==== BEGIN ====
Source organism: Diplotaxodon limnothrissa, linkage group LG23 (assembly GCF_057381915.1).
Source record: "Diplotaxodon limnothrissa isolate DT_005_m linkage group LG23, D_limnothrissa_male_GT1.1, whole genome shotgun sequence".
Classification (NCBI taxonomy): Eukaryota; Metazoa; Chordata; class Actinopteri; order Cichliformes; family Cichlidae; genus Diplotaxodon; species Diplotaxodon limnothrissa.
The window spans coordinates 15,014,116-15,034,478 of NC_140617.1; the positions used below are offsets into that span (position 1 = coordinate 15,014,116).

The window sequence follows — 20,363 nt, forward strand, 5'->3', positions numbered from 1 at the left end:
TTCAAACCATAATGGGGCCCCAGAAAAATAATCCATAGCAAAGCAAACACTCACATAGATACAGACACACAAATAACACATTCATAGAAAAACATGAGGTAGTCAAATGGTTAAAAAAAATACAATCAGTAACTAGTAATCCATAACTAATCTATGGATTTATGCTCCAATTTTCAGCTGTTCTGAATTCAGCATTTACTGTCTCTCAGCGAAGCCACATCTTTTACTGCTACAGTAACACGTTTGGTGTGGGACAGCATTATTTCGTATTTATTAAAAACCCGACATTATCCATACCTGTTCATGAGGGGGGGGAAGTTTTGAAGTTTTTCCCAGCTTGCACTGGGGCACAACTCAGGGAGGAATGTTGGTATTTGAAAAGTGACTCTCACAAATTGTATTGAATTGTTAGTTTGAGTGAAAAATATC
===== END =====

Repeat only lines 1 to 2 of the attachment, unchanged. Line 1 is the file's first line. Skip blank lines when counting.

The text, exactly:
Source organism: Diplotaxodon limnothrissa, linkage group LG23 (assembly GCF_057381915.1).
Source record: "Diplotaxodon limnothrissa isolate DT_005_m linkage group LG23, D_limnothrissa_male_GT1.1, whole genome shotgun sequence".